FIG. 6 depicts a front elevational view of the bridle ring as it would appear after being spread slightly open by an installer. The bridle ring 10 is typically grasped in one hand by the head 14 and in the opposite hand by the leverage arm 16. The elasticity and resiliency of the plastic material of construction, typically nylon or polypropylene, is such that the ring 10 may be opened as wide as the full diameter of the ring. After wires are installed within the ring, the leverage arm 16 is released and, as a result of the resiliency of the material of construction, the ring 12 will close essentially until the nose 20 portion of the latch 18 is in contact with the head extension 22 of the head 14. A slight squeezing force will then snap the nose 20 of the latch 18 into the pocket 24 located on the head 14 of the bridle ring 10. The wire rest 26 of the ring is wide (not shown in FIG. 6) in order to minimize abrasion and distortion to the wires held within the bridle ring 10.

FIG. 7 is a perspective view of the closed bridle ring 10 as it would appear with a number of wires 32 running through the ring 12. The head 14 is typically connected to a beam or other support (not shown). The latch 18 is shown locked into place in the pocket 24 (only a portion of which is shown in FIG. 7). The width of the ring 12 constitutes the wire rest 26, and as shown in FIG. 7 is quite wide to provide adequate support to the wire bundle. The wire rest 26 constitutes a significant improvement in easing stresses on the wires and reducing potential abrasion.

Although the description above contains many specificities, these should not be construed as limiting the scope of the invention but as merely providing illustrations of some of the presently preferred embodiments of this invention.

Thus the scope of the invention should be determined by the appended claims and their legal equivalents, rather than by the examples given.

Patent Citations
Cited PatentFiling datePublication dateApplicantTitle
US2417261 *Jun 2, 1944Mar 11, 1947Adel Prec Products CorpHarness clip with safety lock
US3088702 *May 17, 1961May 7, 1963Orenick Emil HCable retainer
US3432129 *Aug 9, 1967Mar 11, 1969Santucci Kenneth ESaddle clip
US3516631 *Jul 28, 1969Jun 23, 1970Kenneth E SantucciCable clamp
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US3913187 *Oct 15, 1974Oct 21, 1975Nifco IncSqueeze-action clamp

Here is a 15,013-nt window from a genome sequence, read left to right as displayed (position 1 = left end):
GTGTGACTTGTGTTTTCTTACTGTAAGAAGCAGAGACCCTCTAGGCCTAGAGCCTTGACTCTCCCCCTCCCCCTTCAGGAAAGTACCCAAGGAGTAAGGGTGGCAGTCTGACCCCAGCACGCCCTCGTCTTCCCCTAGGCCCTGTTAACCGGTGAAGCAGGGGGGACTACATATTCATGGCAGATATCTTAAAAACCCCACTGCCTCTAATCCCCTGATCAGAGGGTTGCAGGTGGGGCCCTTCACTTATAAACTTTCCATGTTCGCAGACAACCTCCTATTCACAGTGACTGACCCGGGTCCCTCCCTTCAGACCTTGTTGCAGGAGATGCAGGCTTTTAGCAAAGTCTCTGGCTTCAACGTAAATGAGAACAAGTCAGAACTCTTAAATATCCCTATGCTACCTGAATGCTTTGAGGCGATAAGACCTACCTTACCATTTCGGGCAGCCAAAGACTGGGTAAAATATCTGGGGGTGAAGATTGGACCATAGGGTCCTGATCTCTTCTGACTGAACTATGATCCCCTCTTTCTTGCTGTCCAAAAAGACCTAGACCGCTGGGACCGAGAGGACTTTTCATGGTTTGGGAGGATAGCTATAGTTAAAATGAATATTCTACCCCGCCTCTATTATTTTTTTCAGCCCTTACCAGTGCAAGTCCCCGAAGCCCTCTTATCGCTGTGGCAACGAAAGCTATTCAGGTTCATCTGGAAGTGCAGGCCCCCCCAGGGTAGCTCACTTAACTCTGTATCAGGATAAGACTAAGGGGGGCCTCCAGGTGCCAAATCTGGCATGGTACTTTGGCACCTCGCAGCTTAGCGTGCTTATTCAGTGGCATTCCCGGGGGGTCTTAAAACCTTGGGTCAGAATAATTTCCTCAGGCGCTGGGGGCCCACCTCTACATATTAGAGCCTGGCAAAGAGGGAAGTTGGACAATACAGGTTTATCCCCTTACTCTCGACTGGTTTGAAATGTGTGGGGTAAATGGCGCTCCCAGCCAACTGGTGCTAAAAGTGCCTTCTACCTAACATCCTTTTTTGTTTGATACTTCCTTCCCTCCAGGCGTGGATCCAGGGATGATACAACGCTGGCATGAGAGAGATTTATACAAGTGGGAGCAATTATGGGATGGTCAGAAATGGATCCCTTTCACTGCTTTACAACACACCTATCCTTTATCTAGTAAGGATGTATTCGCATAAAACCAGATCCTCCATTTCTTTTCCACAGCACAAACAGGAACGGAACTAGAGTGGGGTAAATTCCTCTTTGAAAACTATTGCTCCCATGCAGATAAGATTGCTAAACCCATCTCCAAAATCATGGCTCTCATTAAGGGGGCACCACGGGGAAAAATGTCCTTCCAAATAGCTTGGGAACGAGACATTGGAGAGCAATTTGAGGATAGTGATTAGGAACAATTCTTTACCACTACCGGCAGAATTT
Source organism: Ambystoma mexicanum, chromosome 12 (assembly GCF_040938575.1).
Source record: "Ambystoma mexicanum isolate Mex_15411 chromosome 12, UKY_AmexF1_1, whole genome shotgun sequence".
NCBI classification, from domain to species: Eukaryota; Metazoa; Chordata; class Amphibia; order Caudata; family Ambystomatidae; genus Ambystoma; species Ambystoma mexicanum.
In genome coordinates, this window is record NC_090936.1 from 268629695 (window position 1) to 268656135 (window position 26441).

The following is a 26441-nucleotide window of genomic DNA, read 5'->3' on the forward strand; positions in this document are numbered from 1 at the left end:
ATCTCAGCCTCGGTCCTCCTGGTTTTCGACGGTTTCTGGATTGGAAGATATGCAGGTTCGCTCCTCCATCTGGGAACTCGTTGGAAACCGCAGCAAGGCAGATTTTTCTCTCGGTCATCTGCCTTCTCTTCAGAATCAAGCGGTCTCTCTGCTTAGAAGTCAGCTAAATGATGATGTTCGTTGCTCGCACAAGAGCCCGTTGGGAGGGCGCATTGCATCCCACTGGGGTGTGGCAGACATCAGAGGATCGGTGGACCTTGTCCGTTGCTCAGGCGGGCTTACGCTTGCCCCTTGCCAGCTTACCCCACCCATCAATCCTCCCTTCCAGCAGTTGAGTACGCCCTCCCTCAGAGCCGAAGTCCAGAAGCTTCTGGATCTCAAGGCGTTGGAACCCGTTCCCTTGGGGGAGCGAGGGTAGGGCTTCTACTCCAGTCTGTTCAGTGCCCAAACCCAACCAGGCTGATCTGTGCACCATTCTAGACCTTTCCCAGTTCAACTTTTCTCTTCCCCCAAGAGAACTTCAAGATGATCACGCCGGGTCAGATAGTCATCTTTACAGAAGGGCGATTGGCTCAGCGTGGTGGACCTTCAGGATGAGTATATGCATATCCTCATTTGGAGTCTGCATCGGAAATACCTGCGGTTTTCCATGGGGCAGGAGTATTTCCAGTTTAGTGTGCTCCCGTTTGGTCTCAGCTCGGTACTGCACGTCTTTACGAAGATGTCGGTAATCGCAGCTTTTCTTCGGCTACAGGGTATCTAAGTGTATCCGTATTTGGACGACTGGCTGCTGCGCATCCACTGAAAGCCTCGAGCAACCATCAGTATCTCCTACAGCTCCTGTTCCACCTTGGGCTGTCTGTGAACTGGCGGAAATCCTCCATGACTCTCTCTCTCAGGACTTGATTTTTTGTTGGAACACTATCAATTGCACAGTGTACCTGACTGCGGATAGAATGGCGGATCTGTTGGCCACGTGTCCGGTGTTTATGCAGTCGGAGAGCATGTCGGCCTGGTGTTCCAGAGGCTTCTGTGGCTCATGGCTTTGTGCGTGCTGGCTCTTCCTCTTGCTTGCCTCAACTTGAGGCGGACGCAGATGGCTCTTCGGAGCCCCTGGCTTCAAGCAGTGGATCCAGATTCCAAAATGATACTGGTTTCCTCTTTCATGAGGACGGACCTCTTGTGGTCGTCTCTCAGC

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US5230489 *Aug 3, 1992Jul 27, 1993Panduit Corp.Wire retention clip
US5775653 *May 30, 1996Jul 7, 1998Chrysler CorporationClamp device for attaching and positively orienting a vehicular component to a tubular member
US6513766 *Sep 19, 2001Feb 4, 2003Arlington Industries, Inc.Locking cable support
US6517032 *Feb 25, 2002Feb 11, 2003Arlington Industries, Inc.Locking U-shaped cable support
Referenced by
Citing PatentFiling datePublication dateApplicantTitle
US6880789 *Sep 4, 2003Apr 19, 2005Illinois Tool Works Inc.Clip device
US7753320Oct 13, 2006Jul 13, 2010Hellermanntyton CorporationFlush mount connector clip
US7753321Aug 5, 2008Jul 13, 2010Hellermanntyton CorporationHarness clamp tie
US8899532 *Mar 28, 2011Dec 2, 2014Sumitomo Wiring Systems, Ltd.Band clip
US20130193279 *Mar 28, 2011Aug 1, 2013Sumitomo Wiring Systems, Ltd.Band clip
WO2007041779A1 *Oct 9, 2006Apr 19, 2007Pagden Clinton GearingFlexible line support device
Classifications
U.S. Classification248/74.1, 248/69, 248/74.3, 24/16.0PB
International ClassificationF16L3/133, F16L3/23
Cooperative ClassificationF16L3/133, Y10T24/1498, F16L3/233
European ClassificationF16L3/133, F16L3/233
Legal Events
DateCodeEventDescription
Dec 4, 2014FPAYFee payment
Year of fee payment: 12
Dec 6, 2010FPAYFee payment
Year of fee payment: 8
Dec 4, 2006FPAYFee payment
Year of fee payment: 4
Feb 21, 2001ASAssignment
Owner name: ARLINGTON INDUSTRIES, INC., PENNSYLVANIA
Free format text: ASSIGNMENT OF ASSIGNORS INTEREST;ASSIGNOR:GRETZ, THOMAS J.;REEL/FRAME:011563/0871
Effective date: 20010213
Owner name: ARLINGTON INDUSTRIES, INC. STAUFFER INDUSTRIAL PAR
Free format text: ASSIGNMENT OF ASSIGNORS INTEREST;ASSIGNOR:GRETZ, THOMAS J. /AR;REEL/FRAME:011563/0871
Owner name: ARLINGTON INDUSTRIES, INC. STAUFFER INDUSTRIAL PAR
Free format text: ASSIGNMENT OF ASSIGNORS INTEREST;ASSIGNOR:GRETZ, THOMAS J. /AR;REEL/FRAME:011563/0871
Effective date: 20010213